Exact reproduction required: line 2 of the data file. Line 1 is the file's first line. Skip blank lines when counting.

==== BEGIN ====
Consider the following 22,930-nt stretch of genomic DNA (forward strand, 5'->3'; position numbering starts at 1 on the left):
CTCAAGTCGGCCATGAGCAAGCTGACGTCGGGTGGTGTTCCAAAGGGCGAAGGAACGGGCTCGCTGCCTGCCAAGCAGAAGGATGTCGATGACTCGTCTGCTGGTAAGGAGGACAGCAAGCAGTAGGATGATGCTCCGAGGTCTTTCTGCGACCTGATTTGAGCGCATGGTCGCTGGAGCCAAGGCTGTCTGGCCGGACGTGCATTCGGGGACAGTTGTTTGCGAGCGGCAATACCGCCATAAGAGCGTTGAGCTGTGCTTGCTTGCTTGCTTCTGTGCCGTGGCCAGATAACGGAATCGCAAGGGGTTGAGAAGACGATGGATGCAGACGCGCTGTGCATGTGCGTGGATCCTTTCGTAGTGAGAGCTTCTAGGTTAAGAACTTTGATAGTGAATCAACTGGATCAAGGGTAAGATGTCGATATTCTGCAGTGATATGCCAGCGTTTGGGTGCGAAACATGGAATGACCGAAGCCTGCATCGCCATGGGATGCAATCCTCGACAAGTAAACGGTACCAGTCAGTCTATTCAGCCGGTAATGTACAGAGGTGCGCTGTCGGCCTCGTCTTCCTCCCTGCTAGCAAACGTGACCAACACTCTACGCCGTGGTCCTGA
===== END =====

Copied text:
CTCAAGTCGGCCATGAGCAAGCTGACGTCGGGTGGTGTTCCAAAGGGCGAAGGAACGGGCTCGCTGCCTGCCAAGCAGAAGGATGTCGATGACTCGTCTGCTGGTAAGGAGGACAGCAAGCAGTAGGATGATGCTCCGAGGTCTTTCTGCGACCTGATTTGAGCGCATGGTCGCTGGAGCCAAGGCTGTCTGGCCGGACGTGCATTCGGGGACAGTTGTTTGCGAGCGGCAATACCGCCATAAGAGCGTTGAGCTGTGCTTGCTTGCTTGCTTCTGTGCCGTGGCCAGATAACGGAATCGCAAGGGGTTGAGAAGACGATGGATGCAGACGCGCTGTGCATGTGCGTGGATCCTTTCGTAGTGAGAGCTTCTAGGTTAAGAACTTTGATAGTGAATCAACTGGATCAAGGGTAAGATGTCGATATTCTGCAGTGATATGCCAGCGTTTGGGTGCGAAACATGGAATGACCGAAGCCTGCATCGCCATGGGATGCAATCCTCGACAAGTAAACGGTACCAGTCAGTCTATTCAGCCGGTAATGTACAGAGGTGCGCTGTCGGCCTCGTCTTCCTCCCTGCTAGCAAACGTGACCAACACTCTACGCCGTGGTCCTGA